LEDGER, Mont. – The Montana seasons seem to be the most defined within the state’s Golden Triangle. Early spring shows shades of brown with just the faintest shoots of green. The fields grow and turn an emerald green in early summer, and by late summer the once green sea gives way to waves of amber grain.
Come early fall, the colors of the fields are almost monochromatic – golden straw seamlessly transitioning back into the dirt from which it came.
On Cassie Andrews’ farm, spring wheat harvest has been wrapped up, and although that is an incredible feeling, there isn’t much of an opportunity to celebrate because the life cycle of a farm continues to march on.
“It’s that time of year where I am kind of ready to be done, but Dad just comes up with odd jobs and I have to do them,” Cassie said with a chuckle.
On Friday, Sept. 10, Cassie’s job was to remove a pea auger from a new header her dad had purchased. The job was less than glamorous and all too frustrating, but it has to be done and Cassie appreciates that.
“Brett is filling a fertilizer truck at the moment, so I am stuck with the mechanic and cleaning jobs,” she said.
The only thing worse than doing cleaning and maintenance on equipment at the end of harvest season is having to do it at the beginning of harvest season when time is a bit more precious. The combine will need to be cleaned and gone through, as will Cassie’s other harvest equipment. The goal, of course, is to put everything away in tip-top shape so it can be pulled out next harvest and be ready to go.
In addition to cleaning and equipment maintenance, Cassie, her brother Brett, and their father Terry, are also beginning to shift their focus towards winter wheat seeding. Dry conditions thus far this year have left them with some concern.
Terry has always traditionally split his farm between spring and winter wheat in an effort to offset market risk. Nearly 2,000 acres of winter wheat are scheduled to be seeded this year, but as of Sept. 10, the family only had about 300 acres in the ground. The hang up, again, is the lack of moisture.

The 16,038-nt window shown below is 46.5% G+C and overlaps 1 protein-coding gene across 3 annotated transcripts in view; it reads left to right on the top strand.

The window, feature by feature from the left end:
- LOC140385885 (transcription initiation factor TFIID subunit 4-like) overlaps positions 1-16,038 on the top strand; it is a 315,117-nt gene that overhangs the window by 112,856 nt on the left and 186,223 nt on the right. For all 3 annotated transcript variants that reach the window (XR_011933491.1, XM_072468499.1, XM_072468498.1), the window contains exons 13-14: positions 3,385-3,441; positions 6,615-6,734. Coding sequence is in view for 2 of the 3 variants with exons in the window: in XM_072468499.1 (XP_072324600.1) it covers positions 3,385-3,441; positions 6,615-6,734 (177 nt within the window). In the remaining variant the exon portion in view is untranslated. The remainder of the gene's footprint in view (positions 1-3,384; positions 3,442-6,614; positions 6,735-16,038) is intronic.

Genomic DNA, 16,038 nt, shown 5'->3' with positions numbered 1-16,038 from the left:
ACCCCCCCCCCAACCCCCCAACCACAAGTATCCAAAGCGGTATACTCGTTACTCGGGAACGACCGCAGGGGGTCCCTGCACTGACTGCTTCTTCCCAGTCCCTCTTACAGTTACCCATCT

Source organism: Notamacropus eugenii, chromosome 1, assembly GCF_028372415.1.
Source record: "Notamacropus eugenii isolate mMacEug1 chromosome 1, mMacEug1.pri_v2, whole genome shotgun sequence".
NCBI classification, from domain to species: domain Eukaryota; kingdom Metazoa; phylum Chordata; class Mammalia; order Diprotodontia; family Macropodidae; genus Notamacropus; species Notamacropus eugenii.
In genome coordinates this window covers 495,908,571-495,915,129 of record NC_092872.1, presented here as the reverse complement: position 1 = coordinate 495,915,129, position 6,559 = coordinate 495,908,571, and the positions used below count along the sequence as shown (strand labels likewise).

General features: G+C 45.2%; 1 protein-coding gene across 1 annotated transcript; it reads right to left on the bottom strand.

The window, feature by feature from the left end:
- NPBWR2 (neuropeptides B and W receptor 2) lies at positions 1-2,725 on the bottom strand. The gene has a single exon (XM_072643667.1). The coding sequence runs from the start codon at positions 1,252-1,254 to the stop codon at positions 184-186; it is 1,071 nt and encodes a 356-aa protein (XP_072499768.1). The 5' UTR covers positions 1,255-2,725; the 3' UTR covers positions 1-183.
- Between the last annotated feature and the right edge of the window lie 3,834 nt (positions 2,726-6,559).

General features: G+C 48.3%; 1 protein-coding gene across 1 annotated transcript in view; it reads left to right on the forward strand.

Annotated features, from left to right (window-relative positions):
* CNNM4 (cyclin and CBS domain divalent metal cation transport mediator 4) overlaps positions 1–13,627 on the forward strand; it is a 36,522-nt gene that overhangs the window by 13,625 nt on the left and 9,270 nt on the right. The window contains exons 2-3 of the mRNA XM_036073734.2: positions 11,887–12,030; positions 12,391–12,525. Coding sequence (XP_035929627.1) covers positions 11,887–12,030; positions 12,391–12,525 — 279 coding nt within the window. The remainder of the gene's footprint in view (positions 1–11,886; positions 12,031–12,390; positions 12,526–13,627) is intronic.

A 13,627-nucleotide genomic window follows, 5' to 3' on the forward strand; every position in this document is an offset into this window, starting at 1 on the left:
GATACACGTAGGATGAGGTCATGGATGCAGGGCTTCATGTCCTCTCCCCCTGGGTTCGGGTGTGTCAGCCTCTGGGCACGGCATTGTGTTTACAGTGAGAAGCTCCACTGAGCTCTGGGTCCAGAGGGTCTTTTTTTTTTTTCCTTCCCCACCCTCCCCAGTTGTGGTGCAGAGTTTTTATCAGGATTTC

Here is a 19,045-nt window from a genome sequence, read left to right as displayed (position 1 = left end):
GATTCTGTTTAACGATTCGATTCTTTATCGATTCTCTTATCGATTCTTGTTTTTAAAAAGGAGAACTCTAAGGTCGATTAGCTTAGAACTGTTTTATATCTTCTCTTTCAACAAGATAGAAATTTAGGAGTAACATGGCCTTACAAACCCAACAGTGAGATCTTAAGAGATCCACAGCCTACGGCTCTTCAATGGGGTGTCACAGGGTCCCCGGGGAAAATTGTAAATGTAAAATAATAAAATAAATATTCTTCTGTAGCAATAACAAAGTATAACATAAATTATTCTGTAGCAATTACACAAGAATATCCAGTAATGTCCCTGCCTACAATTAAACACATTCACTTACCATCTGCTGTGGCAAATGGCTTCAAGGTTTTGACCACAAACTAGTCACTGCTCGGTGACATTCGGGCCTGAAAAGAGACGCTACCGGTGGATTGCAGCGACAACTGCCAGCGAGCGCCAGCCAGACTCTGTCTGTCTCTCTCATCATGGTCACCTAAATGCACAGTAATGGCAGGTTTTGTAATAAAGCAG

“We will have to see if it stays really dry,” Cassie said.
It’s quite the quandary to juggle. Do they run the risk and plant all their planned acres or do they wait and see if it rains and potentially plant a crop too late? What if it is a hard winter? What if it is not? All of these questions weigh heavy on the minds of producers this time of year. With an occupation whose income is based largely on the weather, experience and timing become key. As the next generation on the farm, both Cassie and her brother Brett feel lucky to discuss management moves under the guidance of their father’s vast experience.
While Terry weighs the odds and calculates what to do during a year like this, Cassie remains busy. She admits the days almost seem to run together into a post-harvest mash-up. There is equipment and seed to clean, pre-plant spray to apply, and general farmstead tiding that needs to be accomplished.
Old Man Winter is not far off, so now is the time to buckle down and get through the to-do list. Cassie and Mack have an extra incentive to wrap things up as their new baby girl will be arriving into this world in just a few short weeks.